Seamus Mulcahy, left, and John Patrick Doherty "Billy Witch."
Lust, Longing and Lanyards: Ah, Camp
‘Billy Witch,’ Onstage in Queens
By ANDY WEBSTER
Published: November 13, 2012
In his gleeful romp “Billy Witch,” Gregory S. Moss (“punkplay”) takes familiar ingredients of high school horror — summer camp, a lake, a forest, ghost stories — and hurls them into a whirlwind of comic sexual awakening.
The audience at the Astoria Performing Arts Center gathers before a curtain to meet Counselor Becky (Dawn Luebbe) and Counselor James (Nicholas Urda) and hear opening remarks from the camp’s imperious director, P D Lockwood (John Patrick Doherty). Then we are admitted to Camp Blue Triangle, nicely rendered in Tim Brown’s tree-laden set. (Chris Barlow, the sound designer, provides unobtrusively effective cricket chirps and owl hoots.)
The campers include the 14-year-old Oliver (Seamus Mulcahy), a shy outsider seeking to change his life. Change certainly arrives, thanks to puberty, not to mention Oliver’s fair-weather friend Arden (a petulant and amusing Eric Bryant), a boy of drastically arbitrary moods and sexual preferences; the mysterious Kid (Andy Phelan), who strikes a bargain with Oliver; Sandy (Liz Wisan), a garrulous gossip and flirt; and Miranda (Aimee Howard), a shy girl with eyes (and tentacles) for Oliver. We also learn about Billy Witch, a camper who in 1982 vanished in suspicious circumstances and has haunted the premises ever since.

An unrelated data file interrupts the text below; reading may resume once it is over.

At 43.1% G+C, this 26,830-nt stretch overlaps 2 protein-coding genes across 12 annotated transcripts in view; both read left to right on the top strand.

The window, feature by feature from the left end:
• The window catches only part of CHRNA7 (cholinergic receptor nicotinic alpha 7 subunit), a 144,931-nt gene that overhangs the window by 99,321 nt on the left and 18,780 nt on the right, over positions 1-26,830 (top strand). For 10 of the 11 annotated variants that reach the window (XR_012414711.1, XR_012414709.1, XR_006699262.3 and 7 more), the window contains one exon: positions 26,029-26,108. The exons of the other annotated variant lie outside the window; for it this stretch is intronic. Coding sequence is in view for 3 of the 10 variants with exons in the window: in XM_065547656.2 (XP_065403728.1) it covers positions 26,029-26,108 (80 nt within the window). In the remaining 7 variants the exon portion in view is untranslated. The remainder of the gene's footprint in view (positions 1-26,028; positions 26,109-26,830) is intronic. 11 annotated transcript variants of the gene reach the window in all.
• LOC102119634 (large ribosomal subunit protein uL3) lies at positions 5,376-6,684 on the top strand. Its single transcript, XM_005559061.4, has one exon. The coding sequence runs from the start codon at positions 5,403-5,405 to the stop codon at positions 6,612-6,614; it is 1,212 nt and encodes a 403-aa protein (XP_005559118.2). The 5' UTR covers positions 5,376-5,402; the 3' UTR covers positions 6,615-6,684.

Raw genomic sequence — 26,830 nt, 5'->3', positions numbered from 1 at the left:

As directed by Erik Pearson, the show pursues strange tangents — Lockwood’s comically terrifying lecture about women, the counselors’ unsettling arts-and-crafts presentation on the preparation and meaning of God’s-eyes— but doesn’t lag. (Nor does the buoyant cast.) And you may never again see the first tentative kiss of adolescence exchanged between a boy and a bespectacled she-squid.
“Billy Witch” continues through Saturday at the Good Shepherd United Methodist Church, 30-44 Crescent Street, at 30th Road, Astoria, Queens; (866) 811-4111, apacny.org.